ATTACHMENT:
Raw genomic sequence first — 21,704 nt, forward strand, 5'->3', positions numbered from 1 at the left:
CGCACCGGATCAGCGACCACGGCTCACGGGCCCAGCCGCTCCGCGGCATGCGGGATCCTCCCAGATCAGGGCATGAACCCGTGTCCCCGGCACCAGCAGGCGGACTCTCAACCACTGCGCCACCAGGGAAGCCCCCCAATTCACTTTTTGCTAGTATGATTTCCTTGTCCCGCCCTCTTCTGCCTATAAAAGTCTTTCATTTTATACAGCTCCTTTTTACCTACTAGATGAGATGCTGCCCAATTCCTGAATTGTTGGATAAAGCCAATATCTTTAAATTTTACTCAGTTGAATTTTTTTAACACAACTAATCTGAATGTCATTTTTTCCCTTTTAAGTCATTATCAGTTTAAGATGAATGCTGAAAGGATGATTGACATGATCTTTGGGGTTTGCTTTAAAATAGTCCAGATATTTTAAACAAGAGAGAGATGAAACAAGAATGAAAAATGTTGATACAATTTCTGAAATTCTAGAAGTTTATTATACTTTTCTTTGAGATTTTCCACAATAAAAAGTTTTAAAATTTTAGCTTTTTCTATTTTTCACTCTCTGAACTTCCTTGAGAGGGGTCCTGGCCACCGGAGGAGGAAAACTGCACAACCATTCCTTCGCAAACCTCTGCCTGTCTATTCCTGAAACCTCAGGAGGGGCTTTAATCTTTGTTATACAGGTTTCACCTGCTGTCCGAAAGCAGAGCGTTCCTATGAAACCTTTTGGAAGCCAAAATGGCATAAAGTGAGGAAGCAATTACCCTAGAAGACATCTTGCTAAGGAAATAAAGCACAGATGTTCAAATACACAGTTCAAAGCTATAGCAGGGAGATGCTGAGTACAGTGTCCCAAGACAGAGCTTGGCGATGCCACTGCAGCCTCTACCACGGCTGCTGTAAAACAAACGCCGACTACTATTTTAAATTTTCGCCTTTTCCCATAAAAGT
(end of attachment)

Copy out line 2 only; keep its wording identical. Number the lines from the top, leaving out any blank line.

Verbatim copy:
CGCACCGGATCAGCGACCACGGCTCACGGGCCCAGCCGCTCCGCGGCATGCGGGATCCTCCCAGATCAGGGCATGAACCCGTGTCCCCGGCACCAGCAGGCGGACTCTCAACCACTGCGCCACCAGGGAAGCCCCCCAATTCACTTTTTGCTAGTATGATTTCCTTGTCCCGCCCTCTTCTGCCTATAAAAGTCTTTCATTTTATACAGCTCCTTTTTACCTACTAGATGAGATGCTGCCCAATTCCTGAATTGTTGGATAAAGCCAATATCTTTAAATTTTACTCAGTTGAATTTTTTTAACACAACTAATCTGAATGTCATTTTTTCCCTTTTAAGTCATTATCAGTTTAAGATGAATGCTGAAAGGATGATTGACATGATCTTTGGGGTTTGCTTTAAAATAGTCCAGATATTTTAAACAAGAGAGAGATGAAACAAGAATGAAAAATGTTGATACAATTTCTGAAATTCTAGAAGTTTATTATACTTTTCTTTGAGATTTTCCACAATAAAAAGTTTTAAAATTTTAGCTTTTTCTATTTTTCACTCTCTGAACTTCCTTGAGAGGGGTCCTGGCCACCGGAGGAGGAAAACTGCACAACCATTCCTTCGCAAACCTCTGCCTGTCTATTCCTGAAACCTCAGGAGGGGCTTTAATCTTTGTTATACAGGTTTCACCTGCTGTCCGAAAGCAGAGCGTTCCTATGAAACCTTTTGGAAGCCAAAATGGCATAAAGTGAGGAAGCAATTACCCTAGAAGACATCTTGCTAAGGAAATAAAGCACAGATGTTCAAATACACAGTTCAAAGCTATAGCAGGGAGATGCTGAGTACAGTGTCCCAAGACAGAGCTTGGCGATGCCACTGCAGCCTCTACCACGGCTGCTGTAAAACAAACGCCGACTACTATTTTAAATTTTCGCCTTTTCCCATAAAAGT